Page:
There's almost a sense of festival around the launch of Bungie's long-awaited Xbox 360 iteration of the Halo franchise. We won't see official sales figures for the UK (or, indeed, most other territories) until next week, but Microsoft's Shane Kim already seems on the verge of exploding with joy over $170 million first day sales in the USA, with various retailers also being rolled out to express how ecstatic they are over the figures.
Suffice it to say, then, that Halo 3 has done really rather well - critically, it has scored over 90% from almost every specialist publication in the Western world, and commercially, it seems certain that its launch day is the biggest ever recorded by a videogame.
Consequentially, it may well be the biggest launch day for any media product in history - although the caveat here is that this applies only to the dollar figure. Halo 3's comparisons with other videogame products are eminently valid, but the success of the game in comparison with products in other mediums is inflated by the high price-tag of videogames.
Bring it back to actual unit sales, or the basic number of people who engage with the product on day one, and the figures don't hold up. It's wonderful that so many people are willing to go out and pay a large amount of money for a great game - but while back-slapping is certainly in order, let's not kid ourselves that this represents a "mass-market" phenomenon on the same scale as a huge movie or music release.
This is where the Halo message gets slightly confused. The game sits on a peculiar middle ground between Microsoft's two key ambitions for the Xbox platform. On one hand, the game itself is quite clearly a hardcore gamer's dream - wonderfully polished, crafted and presented it may be, but at heart it is still a heavily multiplayer focused first-person shooter where you play a space marine taking on an alien invasion. For the core audience of Xbox 360 owners, there couldn't be a finer product.
On the other hand, the "media event" status which Microsoft has carefully crafted for Halo 3 speaks volumes about the firm's desperation to break out to a more mainstream audience. Months of forward planning by the company's PR and marketing divisions has seen Halo 3 being widely reported upon in the mainstream press, with television, radio and newspaper reports focusing on launch events around the world.
In London and elsewhere, launch parties were arranged with a coterie of "celebrities" for the tabloid papers to take pictures of. The queues outside retailers were the subject of news reports, and major news outlets cast the net far and wide to try and find anyone who could explain something about the game on air. My own Halo 3 launch day started at 5am with an interview on the BBC's World Business Report - which ended with the rather bemused presenter asking earnestly (and, frankly, somewhat hopefully) whether videogames were "just a fad".
That, in a nutshell, is where the cracks start to show in the Halo 3 phenomenon. This is not a game for the mass market; it's not the kind of game that will encourage casual players or non-gamers to engage with the Xbox 360 or even with gaming in general. In fact, fantastic though it may be, it's not even really a game that will appeal to anyone who doesn't specifically enjoy the first-person shooter genre.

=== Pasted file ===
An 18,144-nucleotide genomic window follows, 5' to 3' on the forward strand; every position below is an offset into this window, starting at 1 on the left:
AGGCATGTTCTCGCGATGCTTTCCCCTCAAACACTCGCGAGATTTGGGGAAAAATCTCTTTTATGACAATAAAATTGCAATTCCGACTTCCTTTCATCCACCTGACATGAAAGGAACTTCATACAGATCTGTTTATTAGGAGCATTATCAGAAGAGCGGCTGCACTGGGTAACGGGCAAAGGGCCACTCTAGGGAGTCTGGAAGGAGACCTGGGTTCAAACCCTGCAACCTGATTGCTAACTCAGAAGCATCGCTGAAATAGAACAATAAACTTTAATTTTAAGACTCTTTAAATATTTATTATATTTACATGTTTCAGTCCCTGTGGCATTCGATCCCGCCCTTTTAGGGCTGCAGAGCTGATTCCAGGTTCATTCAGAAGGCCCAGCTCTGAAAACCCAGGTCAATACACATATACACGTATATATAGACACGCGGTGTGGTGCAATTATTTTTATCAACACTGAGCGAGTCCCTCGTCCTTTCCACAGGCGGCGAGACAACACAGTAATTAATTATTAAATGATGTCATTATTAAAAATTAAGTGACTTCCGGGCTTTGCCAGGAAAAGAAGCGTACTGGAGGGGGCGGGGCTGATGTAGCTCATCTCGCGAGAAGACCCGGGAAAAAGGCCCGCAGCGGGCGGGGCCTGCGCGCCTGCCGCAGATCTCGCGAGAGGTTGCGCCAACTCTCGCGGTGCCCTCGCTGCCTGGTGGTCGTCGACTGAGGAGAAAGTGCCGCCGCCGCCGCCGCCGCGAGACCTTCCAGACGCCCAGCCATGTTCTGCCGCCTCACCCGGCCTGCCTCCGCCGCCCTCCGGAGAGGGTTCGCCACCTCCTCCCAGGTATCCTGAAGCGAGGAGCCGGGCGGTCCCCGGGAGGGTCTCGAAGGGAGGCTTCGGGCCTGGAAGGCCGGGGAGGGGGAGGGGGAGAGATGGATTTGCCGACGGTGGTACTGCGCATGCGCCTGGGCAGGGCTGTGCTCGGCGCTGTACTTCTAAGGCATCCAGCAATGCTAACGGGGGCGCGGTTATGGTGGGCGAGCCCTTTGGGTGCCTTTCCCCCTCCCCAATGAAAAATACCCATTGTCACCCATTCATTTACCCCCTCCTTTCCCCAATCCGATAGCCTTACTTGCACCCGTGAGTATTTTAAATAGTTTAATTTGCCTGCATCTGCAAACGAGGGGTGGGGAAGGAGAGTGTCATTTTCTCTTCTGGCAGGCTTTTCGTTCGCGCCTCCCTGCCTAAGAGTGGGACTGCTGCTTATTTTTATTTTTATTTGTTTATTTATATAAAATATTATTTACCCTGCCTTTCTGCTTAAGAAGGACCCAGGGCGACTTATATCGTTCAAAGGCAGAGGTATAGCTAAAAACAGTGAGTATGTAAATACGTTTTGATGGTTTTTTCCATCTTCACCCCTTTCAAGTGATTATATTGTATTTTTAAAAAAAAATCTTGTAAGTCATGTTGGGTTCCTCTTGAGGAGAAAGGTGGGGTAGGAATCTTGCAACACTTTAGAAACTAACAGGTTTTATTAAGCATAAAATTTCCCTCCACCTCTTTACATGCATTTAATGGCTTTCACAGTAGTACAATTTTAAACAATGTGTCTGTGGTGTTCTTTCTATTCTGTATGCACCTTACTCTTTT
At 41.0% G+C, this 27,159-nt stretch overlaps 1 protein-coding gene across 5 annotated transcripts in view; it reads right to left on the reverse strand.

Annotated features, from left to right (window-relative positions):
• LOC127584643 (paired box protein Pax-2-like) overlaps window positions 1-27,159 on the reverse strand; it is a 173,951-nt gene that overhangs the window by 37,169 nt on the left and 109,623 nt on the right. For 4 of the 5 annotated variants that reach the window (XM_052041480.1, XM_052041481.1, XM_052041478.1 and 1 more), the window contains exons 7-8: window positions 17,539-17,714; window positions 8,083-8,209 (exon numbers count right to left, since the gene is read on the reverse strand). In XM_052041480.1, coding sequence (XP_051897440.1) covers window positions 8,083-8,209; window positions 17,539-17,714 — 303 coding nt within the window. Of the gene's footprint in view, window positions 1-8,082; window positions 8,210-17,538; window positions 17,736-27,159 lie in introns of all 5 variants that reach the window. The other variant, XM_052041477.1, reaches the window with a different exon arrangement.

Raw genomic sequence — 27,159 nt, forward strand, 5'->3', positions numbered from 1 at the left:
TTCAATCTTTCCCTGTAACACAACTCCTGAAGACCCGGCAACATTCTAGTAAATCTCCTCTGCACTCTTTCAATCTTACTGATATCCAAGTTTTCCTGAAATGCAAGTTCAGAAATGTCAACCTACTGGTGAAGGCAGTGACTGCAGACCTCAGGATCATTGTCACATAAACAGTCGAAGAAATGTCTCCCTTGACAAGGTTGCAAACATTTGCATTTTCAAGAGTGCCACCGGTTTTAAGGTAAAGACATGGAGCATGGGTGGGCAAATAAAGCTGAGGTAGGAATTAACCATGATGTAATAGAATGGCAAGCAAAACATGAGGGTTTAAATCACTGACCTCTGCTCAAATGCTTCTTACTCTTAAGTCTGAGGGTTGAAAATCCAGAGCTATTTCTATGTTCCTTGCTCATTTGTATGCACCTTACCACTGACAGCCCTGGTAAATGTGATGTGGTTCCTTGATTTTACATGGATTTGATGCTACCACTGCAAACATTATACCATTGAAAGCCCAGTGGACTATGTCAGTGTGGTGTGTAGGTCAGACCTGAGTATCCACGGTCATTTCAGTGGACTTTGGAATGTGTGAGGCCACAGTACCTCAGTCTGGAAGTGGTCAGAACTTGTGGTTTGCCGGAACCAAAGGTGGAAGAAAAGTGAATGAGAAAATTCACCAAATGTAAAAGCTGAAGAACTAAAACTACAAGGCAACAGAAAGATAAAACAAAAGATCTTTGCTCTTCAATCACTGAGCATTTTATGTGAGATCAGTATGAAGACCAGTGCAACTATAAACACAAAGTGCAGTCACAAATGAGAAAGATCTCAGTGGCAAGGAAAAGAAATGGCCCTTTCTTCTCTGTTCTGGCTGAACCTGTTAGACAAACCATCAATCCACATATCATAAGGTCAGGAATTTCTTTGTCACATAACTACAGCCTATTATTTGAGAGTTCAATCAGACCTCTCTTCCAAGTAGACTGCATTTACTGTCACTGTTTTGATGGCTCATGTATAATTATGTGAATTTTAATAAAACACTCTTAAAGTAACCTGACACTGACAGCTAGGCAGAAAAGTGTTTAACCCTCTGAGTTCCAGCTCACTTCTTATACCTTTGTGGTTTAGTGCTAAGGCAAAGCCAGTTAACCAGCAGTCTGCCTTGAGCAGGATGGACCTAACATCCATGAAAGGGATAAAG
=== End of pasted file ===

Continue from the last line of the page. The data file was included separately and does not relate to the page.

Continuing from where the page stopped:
It is annoying, certainly, the much of the mass media has approached the launch of such an anticipated game with a "look at the crazy gamers!" tone in its coverage. It is frustrating to see features on the London launch which focus on the fact that Pharrell Williams looked "bored" rather than on the excitement of the gamers who turned up, referring to them only in condescending terms.
However, it's not surprising to see this reaction. Unlike last year's media frenzy around the Wii, the Halo 3 launch isn't something that can be easily expressed to the non-gamers who cover this subject for the mass media. The Wii is a genuinely mass-appeal product, simply because its appeal can be summed up in simple anecdotes that easily sell the features of the system to a wide audience. Halo 3, however, is a gamers' game; a refinement of a genre whose appeal is almost exclusively to existing players.
We fully understand Microsoft's desire to push the Xbox 360 into the mainstream - after all, this very column has been advocating for years the idea that the firm needs to broaden its appeal if the 360 is to break out of the market segment which the original Xbox carved. However, Halo 3 is the wrong product for the job. It is a game which will bring core gamers more firmly onto Microsoft's side than ever, but whose vast public exposure risks painting the 360 further into the "hardcore only need apply" corner.
What Microsoft needs is not more widespread exposure for an established, core gamer franchise like Halo 3. It needs a wider range of gaming experiences to engage with a wider audience - the kind of breadth and depth of software library which ultimately drove the PlayStation 2 to its immense sales in the last generation. On a positive note, we're seeing mounting evidence that this kind of software is on the way - but it remains to be seen how Microsoft plans to inform the public of this fact. Much will hinge on its ability to project a PR message effectively beyond its core audience.
In the meanwhile, none of this should detract from the undoubted enjoyment that hundreds of thousands of gamers will be experiencing this week from Halo 3. Whatever about the mixed media response or the Xbox 360's place in the market, the game itself is a triumph for Bungie, for Microsoft and for the core gaming public.
Anecdotally, we've never seen so many of our friends on Xbox Live at the same time, and all playing the same game (bar the occasional weird refusenik, of course). Gamers' enthusiasm for the franchise may leave the mainstream media cold - but that won't stop us from taking great pleasure in Finishing the Fight.